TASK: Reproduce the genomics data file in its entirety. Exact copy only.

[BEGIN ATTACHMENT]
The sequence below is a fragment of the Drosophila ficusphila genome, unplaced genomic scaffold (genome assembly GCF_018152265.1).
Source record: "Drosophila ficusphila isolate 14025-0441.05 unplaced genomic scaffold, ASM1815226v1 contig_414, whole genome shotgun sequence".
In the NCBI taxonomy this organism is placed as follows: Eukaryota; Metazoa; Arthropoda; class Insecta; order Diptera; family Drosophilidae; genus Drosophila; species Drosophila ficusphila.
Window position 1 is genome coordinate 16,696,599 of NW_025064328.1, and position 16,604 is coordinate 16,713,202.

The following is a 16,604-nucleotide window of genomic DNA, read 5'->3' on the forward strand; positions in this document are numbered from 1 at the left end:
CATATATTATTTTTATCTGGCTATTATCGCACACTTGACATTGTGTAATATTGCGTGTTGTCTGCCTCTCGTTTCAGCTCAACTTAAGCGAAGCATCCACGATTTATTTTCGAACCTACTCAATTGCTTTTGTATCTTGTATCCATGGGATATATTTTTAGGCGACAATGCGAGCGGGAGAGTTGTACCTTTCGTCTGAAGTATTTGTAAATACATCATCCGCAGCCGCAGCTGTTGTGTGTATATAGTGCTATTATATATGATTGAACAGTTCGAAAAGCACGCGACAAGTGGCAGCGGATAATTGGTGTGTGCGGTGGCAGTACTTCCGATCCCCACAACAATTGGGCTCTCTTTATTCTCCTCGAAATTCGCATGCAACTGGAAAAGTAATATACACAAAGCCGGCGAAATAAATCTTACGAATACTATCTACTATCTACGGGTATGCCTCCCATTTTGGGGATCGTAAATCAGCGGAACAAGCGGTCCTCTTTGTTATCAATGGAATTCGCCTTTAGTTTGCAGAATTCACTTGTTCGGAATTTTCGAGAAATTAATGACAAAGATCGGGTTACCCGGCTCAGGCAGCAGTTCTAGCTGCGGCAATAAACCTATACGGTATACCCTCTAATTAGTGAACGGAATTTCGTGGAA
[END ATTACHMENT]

The sequence below is a fragment of the Drosophila ficusphila genome, unplaced genomic scaffold (genome assembly GCF_018152265.1).
Source record: "Drosophila ficusphila isolate 14025-0441.05 unplaced genomic scaffold, ASM1815226v1 contig_414, whole genome shotgun sequence".
In the NCBI taxonomy this organism is placed as follows: Eukaryota; Metazoa; Arthropoda; class Insecta; order Diptera; family Drosophilidae; genus Drosophila; species Drosophila ficusphila.
Window position 1 is genome coordinate 16,696,599 of NW_025064328.1, and position 16,604 is coordinate 16,713,202.

The following is a 16,604-nucleotide window of genomic DNA, read 5'->3' on the forward strand; positions in this document are numbered from 1 at the left end:
CATATATTATTTTTATCTGGCTATTATCGCACACTTGACATTGTGTAATATTGCGTGTTGTCTGCCTCTCGTTTCAGCTCAACTTAAGCGAAGCATCCACGATTTATTTTCGAACCTACTCAATTGCTTTTGTATCTTGTATCCATGGGATATATTTTTAGGCGACAATGCGAGCGGGAGAGTTGTACCTTTCGTCTGAAGTATTTGTAAATACATCATCCGCAGCCGCAGCTGTTGTGTGTATATAGTGCTATTATATATGATTGAACAGTTCGAAAAGCACGCGACAAGTGGCAGCGGATAATTGGTGTGTGCGGTGGCAGTACTTCCGATCCCCACAACAATTGGGCTCTCTTTATTCTCCTCGAAATTCGCATGCAACTGGAAAAGTAATATACACAAAGCCGGCGAAATAAATCTTACGAATACTATCTACTATCTACGGGTATGCCTCCCATTTTGGGGATCGTAAATCAGCGGAACAAGCGGTCCTCTTTGTTATCAATGGAATTCGCCTTTAGTTTGCAGAATTCACTTGTTCGGAATTTTCGAGAAATTAATGACAAAGATCGGGTTACCCGGCTCAGGCAGCAGTTCTAGCTGCGGCAATAAACCTATACGGTATACCCTCTAATTAGTGAACGGAATTTCGTGGAA